The Easter Offensive, Vietnam 1972. Volume 1

Invasion across the DMZ

Albert Grandolini

On 30 March 1972 the South Vietnamese positions along the Demilitarized Zone (DMZ) that separated the North from South Vietnam were suddenly shelled by hundreds of heavy guns and multiple rocket launchers. Caught in a series of outposts, the shocked defenders had just enough time to emerge from their bunkers at the end of the barrage before they we
Date Published :
July 2015
Publisher :
Helion and Company
Language:
English
Series :
Asia@War
Illustration :
c 150 color and b/w photos, color profiles, maps
Format Available    QuantityPrice
Paperback
ISBN : 9781910294079
Pages : 72
Dimensions : 11.5 X 8.25 inches
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+
Available
$29.95

Overview
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On 30 March 1972 the South Vietnamese positions along the Demilitarized Zone (DMZ) that separated the North from South Vietnam were suddenly shelled by hundreds of heavy guns and multiple rocket launchers. Caught in a series of outposts of what was the former ‘McNamara Line’, the shocked defenders had just enough time to emerge from their bunkers at the end of the barrage before they were attacked by regular North Vietnamese Army divisions, supported by hundreds of armored vehicles that crashed though their defensive lines along the border. Thus began one of the fiercest campaigns of the Vietnam War but also one of the less well documented because by then most of the American ground forces had been withdrawn.

Following on from the details of the downsizing of American forces and the setting up of the ‘Vietnamization’ policy, the build up of both the Army of the Republic of Vietnam (ARVN) in the South and the People’s Army of Vietnam (PAVN) in the North is discussed at length. A special emphasis is devoted to the study of the development the North Vietnamese armored corps that would spearhead the coming offensive. Consequently, the nature of the war changed dramatically, evolving from a guerrilla one into a conventional conflict.

The South Vietnamese resistance shuddered, and then crumbled under the communist onslaught, putting Hue the ancient imperial capital at risk. It was only thanks to US airpower, directed by a small group of courageous American advisers, which helped to turn the tide. Under the command of a new capable commander, the South Vietnamese then methodically counterattacked to retake some of the lost ground. This culminated in the ferocious street fighting for Quang Tri.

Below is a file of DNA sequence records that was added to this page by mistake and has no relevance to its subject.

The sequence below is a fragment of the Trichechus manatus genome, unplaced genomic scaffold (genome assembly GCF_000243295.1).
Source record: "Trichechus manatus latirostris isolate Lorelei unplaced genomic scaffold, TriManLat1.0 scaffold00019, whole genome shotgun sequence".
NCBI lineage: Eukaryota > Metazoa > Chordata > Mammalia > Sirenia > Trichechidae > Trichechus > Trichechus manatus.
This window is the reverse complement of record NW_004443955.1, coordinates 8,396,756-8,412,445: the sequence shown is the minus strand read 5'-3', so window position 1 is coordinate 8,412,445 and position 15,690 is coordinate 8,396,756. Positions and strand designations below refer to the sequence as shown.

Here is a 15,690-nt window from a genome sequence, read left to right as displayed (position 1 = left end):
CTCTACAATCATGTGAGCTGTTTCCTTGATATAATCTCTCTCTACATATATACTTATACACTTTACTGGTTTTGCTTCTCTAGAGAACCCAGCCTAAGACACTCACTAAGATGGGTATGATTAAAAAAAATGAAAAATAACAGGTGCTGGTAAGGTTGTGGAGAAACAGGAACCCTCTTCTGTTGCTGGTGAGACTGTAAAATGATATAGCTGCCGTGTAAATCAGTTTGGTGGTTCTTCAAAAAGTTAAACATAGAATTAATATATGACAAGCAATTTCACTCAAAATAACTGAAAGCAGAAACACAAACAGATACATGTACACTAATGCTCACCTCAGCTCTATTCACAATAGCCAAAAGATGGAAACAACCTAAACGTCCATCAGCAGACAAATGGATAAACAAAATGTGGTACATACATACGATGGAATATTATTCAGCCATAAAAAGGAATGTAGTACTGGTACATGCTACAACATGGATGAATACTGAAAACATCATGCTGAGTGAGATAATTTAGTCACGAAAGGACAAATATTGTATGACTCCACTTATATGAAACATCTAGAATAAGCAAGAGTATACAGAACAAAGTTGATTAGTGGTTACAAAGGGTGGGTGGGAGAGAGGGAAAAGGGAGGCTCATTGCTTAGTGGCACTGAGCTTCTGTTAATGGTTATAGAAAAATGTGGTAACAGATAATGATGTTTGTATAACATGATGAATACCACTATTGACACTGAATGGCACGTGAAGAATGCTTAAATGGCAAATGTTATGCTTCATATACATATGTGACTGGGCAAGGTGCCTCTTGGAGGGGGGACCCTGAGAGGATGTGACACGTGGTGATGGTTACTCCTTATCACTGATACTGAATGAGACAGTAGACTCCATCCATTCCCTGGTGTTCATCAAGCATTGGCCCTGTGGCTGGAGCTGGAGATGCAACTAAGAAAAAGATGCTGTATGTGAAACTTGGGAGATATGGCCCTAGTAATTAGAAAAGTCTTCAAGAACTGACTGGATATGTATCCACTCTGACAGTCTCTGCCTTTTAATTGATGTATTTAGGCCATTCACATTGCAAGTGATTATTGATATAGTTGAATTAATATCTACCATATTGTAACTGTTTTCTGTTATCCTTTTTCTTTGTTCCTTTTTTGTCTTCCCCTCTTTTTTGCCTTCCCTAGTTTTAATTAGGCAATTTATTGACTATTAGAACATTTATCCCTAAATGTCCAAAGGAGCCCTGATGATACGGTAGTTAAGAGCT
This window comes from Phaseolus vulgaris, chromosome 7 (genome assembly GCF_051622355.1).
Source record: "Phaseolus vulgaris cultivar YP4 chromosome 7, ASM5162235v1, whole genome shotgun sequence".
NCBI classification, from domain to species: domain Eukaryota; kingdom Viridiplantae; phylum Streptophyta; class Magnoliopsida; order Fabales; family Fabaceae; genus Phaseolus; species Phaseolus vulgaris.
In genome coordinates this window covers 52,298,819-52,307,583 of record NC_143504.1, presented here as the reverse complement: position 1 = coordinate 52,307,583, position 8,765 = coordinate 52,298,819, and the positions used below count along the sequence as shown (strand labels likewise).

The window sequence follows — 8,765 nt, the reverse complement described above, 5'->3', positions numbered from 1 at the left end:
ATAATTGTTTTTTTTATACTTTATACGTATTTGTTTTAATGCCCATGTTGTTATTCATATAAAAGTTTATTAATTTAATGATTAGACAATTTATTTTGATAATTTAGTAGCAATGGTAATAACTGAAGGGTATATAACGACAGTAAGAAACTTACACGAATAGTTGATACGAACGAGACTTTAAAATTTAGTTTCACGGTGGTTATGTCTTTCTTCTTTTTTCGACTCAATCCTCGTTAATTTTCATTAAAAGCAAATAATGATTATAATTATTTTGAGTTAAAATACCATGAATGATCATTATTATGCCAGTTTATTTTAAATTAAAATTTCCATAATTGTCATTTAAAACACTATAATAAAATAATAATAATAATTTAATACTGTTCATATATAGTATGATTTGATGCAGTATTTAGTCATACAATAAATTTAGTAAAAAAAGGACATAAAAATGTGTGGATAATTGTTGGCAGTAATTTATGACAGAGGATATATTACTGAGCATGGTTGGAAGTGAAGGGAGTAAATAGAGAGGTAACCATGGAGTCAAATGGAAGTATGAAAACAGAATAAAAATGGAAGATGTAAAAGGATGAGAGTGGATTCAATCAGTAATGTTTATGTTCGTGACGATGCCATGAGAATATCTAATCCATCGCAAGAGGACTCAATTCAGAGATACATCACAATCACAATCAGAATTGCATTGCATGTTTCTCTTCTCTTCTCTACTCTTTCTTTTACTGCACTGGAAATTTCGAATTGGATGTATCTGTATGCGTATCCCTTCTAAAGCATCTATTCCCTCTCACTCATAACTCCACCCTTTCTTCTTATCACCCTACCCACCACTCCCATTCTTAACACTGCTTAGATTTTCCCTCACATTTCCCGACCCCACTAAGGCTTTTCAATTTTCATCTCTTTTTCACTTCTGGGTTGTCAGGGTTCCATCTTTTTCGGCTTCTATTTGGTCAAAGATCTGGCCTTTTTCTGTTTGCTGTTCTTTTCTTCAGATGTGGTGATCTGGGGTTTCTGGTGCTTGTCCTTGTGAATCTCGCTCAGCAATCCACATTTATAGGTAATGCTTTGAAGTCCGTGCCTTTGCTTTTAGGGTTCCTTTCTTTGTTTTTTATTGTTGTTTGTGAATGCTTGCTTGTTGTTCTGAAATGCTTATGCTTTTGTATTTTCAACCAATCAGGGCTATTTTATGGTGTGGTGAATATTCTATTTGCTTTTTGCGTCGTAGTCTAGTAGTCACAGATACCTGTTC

This first volume describes the combat taking place in the northern part of South Vietnam, and uses not only American archives but also Vietnamese sources, from both sides. The book contains 130 photos, five maps and 18 color profiles.

Asia@War - following on from our highly successful Africa@War series, Asia@War replicates the same format - concise, incisive text, rare images and high quality color artwork providing fresh accounts of both well-known and more esoteric aspects of conflict in this part of the world since 1945.

About The Author
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Military historian and aviation-journalist Albert Grandolini was born in Vietnam and gained an MA in history from Paris 1 Sorbonne University. His primary research focus is on contemporary conflicts in general and particularly on the military history in Asia and Africa. Having spent his childhood in South Vietnam, the Vietnam War has always been one of his main fields of research. He authored the book Fall of the Flying Dragon: South Vietnamese Air Force (1973-1975) two volumes on Vietnam’s Easter Offensive of 1972 for Helion’s Asia@War Series, and three volumes on Libyan Air Wars for Africa@War Series, and has written numerous articles for various British, French, and German magazines.

REVIEWS
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“Stunning in its magnitude.”

- Argunners Magazine

“Chart the action yourself. Get this superb summary. Then grab Grandolini's second installment on the Easter Offensive's two other fronts. Robustly recommended!”

- Cybermodeler

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